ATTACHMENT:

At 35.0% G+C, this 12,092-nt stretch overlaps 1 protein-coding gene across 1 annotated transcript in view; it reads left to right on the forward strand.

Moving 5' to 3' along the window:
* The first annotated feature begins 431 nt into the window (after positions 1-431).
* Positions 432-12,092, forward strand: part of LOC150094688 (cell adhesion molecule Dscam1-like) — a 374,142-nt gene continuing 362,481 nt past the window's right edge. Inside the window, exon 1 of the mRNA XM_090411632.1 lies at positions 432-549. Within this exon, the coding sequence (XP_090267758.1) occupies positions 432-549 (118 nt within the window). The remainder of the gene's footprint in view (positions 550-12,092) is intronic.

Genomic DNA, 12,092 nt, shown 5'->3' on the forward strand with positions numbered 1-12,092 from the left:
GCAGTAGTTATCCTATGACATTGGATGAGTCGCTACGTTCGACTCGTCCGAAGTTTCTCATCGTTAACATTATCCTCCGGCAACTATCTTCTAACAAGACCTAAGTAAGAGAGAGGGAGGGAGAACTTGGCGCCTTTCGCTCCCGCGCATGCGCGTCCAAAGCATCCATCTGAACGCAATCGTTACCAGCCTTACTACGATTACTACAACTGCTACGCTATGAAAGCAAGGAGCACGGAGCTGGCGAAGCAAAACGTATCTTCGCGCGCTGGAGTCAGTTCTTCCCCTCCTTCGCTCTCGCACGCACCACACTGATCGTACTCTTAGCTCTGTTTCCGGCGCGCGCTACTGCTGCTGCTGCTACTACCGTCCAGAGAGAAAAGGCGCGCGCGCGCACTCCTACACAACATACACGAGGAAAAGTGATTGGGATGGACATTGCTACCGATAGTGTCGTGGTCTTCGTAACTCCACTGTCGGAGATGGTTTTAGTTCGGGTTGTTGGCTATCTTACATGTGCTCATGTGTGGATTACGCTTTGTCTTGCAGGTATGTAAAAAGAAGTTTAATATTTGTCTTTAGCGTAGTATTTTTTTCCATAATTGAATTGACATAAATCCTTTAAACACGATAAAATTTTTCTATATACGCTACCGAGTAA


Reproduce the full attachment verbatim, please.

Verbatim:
At 35.0% G+C, this 12,092-nt stretch overlaps 1 protein-coding gene across 1 annotated transcript in view; it reads left to right on the forward strand.

Moving 5' to 3' along the window:
* The first annotated feature begins 431 nt into the window (after positions 1-431).
* Positions 432-12,092, forward strand: part of LOC150094688 (cell adhesion molecule Dscam1-like) — a 374,142-nt gene continuing 362,481 nt past the window's right edge. Inside the window, exon 1 of the mRNA XM_090411632.1 lies at positions 432-549. Within this exon, the coding sequence (XP_090267758.1) occupies positions 432-549 (118 nt within the window). The remainder of the gene's footprint in view (positions 550-12,092) is intronic.

Genomic DNA, 12,092 nt, shown 5'->3' on the forward strand with positions numbered 1-12,092 from the left:
GCAGTAGTTATCCTATGACATTGGATGAGTCGCTACGTTCGACTCGTCCGAAGTTTCTCATCGTTAACATTATCCTCCGGCAACTATCTTCTAACAAGACCTAAGTAAGAGAGAGGGAGGGAGAACTTGGCGCCTTTCGCTCCCGCGCATGCGCGTCCAAAGCATCCATCTGAACGCAATCGTTACCAGCCTTACTACGATTACTACAACTGCTACGCTATGAAAGCAAGGAGCACGGAGCTGGCGAAGCAAAACGTATCTTCGCGCGCTGGAGTCAGTTCTTCCCCTCCTTCGCTCTCGCACGCACCACACTGATCGTACTCTTAGCTCTGTTTCCGGCGCGCGCTACTGCTGCTGCTGCTACTACCGTCCAGAGAGAAAAGGCGCGCGCGCGCACTCCTACACAACATACACGAGGAAAAGTGATTGGGATGGACATTGCTACCGATAGTGTCGTGGTCTTCGTAACTCCACTGTCGGAGATGGTTTTAGTTCGGGTTGTTGGCTATCTTACATGTGCTCATGTGTGGATTACGCTTTGTCTTGCAGGTATGTAAAAAGAAGTTTAATATTTGTCTTTAGCGTAGTATTTTTTTCCATAATTGAATTGACATAAATCCTTTAAACACGATAAAATTTTTCTATATACGCTACCGAGTAA